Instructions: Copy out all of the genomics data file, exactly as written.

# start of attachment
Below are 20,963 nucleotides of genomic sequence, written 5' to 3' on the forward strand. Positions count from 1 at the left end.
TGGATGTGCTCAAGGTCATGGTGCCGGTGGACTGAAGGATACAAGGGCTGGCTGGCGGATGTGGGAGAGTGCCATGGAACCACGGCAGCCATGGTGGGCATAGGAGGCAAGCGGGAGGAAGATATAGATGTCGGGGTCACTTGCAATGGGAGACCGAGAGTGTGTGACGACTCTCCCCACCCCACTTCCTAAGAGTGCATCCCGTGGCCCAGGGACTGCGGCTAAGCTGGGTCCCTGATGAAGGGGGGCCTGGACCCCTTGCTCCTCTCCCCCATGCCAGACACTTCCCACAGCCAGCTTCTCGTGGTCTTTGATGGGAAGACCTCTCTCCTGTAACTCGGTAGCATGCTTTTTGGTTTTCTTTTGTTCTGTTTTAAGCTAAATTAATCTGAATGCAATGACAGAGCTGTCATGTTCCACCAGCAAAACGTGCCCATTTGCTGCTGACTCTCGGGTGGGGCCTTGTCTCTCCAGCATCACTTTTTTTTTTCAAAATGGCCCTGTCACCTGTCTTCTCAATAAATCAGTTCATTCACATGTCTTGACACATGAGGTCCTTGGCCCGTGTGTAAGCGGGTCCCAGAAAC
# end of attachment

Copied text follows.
Below are 20,963 nucleotides of genomic sequence, written 5' to 3' on the forward strand. Positions count from 1 at the left end.
TGGATGTGCTCAAGGTCATGGTGCCGGTGGACTGAAGGATACAAGGGCTGGCTGGCGGATGTGGGAGAGTGCCATGGAACCACGGCAGCCATGGTGGGCATAGGAGGCAAGCGGGAGGAAGATATAGATGTCGGGGTCACTTGCAATGGGAGACCGAGAGTGTGTGACGACTCTCCCCACCCCACTTCCTAAGAGTGCATCCCGTGGCCCAGGGACTGCGGCTAAGCTGGGTCCCTGATGAAGGGGGGCCTGGACCCCTTGCTCCTCTCCCCCATGCCAGACACTTCCCACAGCCAGCTTCTCGTGGTCTTTGATGGGAAGACCTCTCTCCTGTAACTCGGTAGCATGCTTTTTGGTTTTCTTTTGTTCTGTTTTAAGCTAAATTAATCTGAATGCAATGACAGAGCTGTCATGTTCCACCAGCAAAACGTGCCCATTTGCTGCTGACTCTCGGGTGGGGCCTTGTCTCTCCAGCATCACTTTTTTTTTTCAAAATGGCCCTGTCACCTGTCTTCTCAATAAATCAGTTCATTCACATGTCTTGACACATGAGGTCCTTGGCCCGTGTGTAAGCGGGTCCCAGAAAC